Modern Family” returns from a week off with an episode that is tough to complain about. Although not all of the elements work, for the most part, the humor is strong and the performances from this talented ensemble are as reliable as ever. When it works, it’s an episode that displays the strengths of everyone working on the series, and when it doesn’t work, it doesn’t have much of an effect on our experience of the show anyway.

The Players:

  • Director: Fred Savage
  • Cast: Ed O’Neill, Sofia Vergara, Ty Burrell, Julie Bowen, Eric Stonestreet, Jesse Tyler Ferguson, Sarah Hyland, Ariel Winter

Episode Title: “After the Fire”

After a local family loses their home in a fire, everyone pitches in to lend a helping hand. However, their good intentions fall by the wayside as they each begin to focus on their own minor concerns. Jay hurts his back but is afraid to accept a massage from Phil, Cameron wants to prove that he can drive a truck that he clearly cannot operate, and Claire remembers a sibling rivalry from childhood when she discovers that Gloria and Mitchell are good friends.

The Good:

  • Phil’s massage: Phil’s earnest quest for his father-in-law’s approval has always yielded some strong comedy for this show, and that is especially the case in this episode. When Jay relents and decides that it wouldn’t hurt to let Phil give him a little help with his back, Phil’s overpreparation and mock-serene attitude earns a lot of laughs, even when the script itself doesn’t exactly call for them.
  • Cameron’s driving: Seeing Cameron try to convince everyone that he can successfully operate a large and challenging motor vehicle while clearly failing to do so is funny, thanks primarily to the comedic skill and acting ability of Eric Stonestreet. With this cast, it’s tough to pick a favorite, but he consistently delivers dynamic performances that tend to score the loudest laughs of any episode.
  • Cameron’s clowning: Let’s not forget the writers, though. While Eric Stonestreet takes the situations he finds his character in and maximizes the comedy potential in them, we still have to remember that the writers are the ones who get the ball rolling, and often do so in clever, unexpected ways. A minor joke about Cameron’s bizarre sleepwalking ritual at the beginning of this episode ends up paying off big time at the end. Why aren’t more family sitcoms this skillfully written?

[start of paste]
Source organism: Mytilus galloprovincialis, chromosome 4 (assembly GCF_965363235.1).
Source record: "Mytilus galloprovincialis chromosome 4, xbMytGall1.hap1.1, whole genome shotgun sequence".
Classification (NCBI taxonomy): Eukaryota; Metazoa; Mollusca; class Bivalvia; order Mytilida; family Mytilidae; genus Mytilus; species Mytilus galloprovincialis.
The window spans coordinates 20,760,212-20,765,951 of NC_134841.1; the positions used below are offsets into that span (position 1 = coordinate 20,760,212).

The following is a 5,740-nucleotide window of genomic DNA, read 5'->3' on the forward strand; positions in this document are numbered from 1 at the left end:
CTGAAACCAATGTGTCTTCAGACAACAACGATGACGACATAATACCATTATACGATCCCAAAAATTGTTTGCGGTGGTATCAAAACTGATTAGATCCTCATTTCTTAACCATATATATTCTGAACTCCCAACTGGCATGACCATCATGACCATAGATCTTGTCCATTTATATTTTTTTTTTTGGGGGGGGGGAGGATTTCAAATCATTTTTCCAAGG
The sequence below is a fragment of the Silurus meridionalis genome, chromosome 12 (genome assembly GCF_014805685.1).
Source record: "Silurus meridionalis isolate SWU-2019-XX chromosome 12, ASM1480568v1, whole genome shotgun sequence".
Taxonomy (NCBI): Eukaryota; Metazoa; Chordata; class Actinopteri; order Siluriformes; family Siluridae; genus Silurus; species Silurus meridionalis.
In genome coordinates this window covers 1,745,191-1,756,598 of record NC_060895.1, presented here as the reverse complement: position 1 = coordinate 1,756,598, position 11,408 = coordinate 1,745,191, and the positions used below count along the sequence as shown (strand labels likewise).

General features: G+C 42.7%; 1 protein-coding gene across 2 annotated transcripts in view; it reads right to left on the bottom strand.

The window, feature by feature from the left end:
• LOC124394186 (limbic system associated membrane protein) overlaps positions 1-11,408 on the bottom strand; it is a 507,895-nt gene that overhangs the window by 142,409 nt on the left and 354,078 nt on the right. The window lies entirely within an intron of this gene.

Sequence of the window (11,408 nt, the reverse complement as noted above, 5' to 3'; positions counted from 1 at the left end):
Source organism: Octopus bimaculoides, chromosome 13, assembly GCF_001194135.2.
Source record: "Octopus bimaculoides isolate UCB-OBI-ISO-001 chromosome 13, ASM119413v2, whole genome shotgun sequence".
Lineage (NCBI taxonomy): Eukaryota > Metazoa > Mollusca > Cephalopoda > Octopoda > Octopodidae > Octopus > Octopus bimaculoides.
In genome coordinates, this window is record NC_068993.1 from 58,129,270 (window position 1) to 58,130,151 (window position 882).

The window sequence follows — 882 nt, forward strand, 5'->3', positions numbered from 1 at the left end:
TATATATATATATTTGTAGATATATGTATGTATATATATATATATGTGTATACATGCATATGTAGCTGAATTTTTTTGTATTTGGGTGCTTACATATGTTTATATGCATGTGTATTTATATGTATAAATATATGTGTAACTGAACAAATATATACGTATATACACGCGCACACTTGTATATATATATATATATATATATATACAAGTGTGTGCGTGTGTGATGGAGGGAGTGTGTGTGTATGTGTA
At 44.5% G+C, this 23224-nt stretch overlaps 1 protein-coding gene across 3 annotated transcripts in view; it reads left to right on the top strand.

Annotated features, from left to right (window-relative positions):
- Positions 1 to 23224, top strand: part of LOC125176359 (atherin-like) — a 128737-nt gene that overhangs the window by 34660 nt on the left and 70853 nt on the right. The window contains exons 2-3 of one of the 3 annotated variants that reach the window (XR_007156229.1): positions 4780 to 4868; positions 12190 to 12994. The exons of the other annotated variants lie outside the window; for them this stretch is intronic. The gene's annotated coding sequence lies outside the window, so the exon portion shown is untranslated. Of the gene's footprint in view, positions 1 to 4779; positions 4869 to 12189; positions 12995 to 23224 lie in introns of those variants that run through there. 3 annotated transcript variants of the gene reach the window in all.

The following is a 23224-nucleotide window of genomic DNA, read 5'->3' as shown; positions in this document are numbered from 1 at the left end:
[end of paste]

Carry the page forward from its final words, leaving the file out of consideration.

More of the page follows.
The So-So:

  • Jay’s concern: Misunderstanding a moment during their massage, Jay worries that he may have said something to Phil that he will never be able to live down. While seeing him squirm throughout the episode as he frets over the situation is pretty funny, it’s one of the less entertaining plotlines this week. Everyone involved does the best job that they can with the material, but there’s just not much to work with here.

The Bad:

  • Claire’s concern: As far as unfunny subplots go, this is the worst offender this week. Once again, the actors don’t let us down, but the material just isn’t funny enough for us to care. Claire’s obsessions are often good comedy fodder, but her insistence that the relationship between Mitchell and Gloria mimics the relationship that Mitchell shared with their mother when they were children just doesn’t do much to keep us laughing. It’s heart is in the right place–these characters have a nice moment towards the end of the episode–but it just doesn’t work out for the viewers.


While some elements of this episode don’t provide viewers with the kind of comedy that we’ve come to expect from “Modern Family,” when all is said and done, not only did we laugh a lot, but there were the kind of memorable gags that are sure to be discussed at water coolers across the nation this week. That’s more than we can say for far too many TV shows these days.

Rating: 7/10

“Modern Family” airs ever Wednesday night on ABC!

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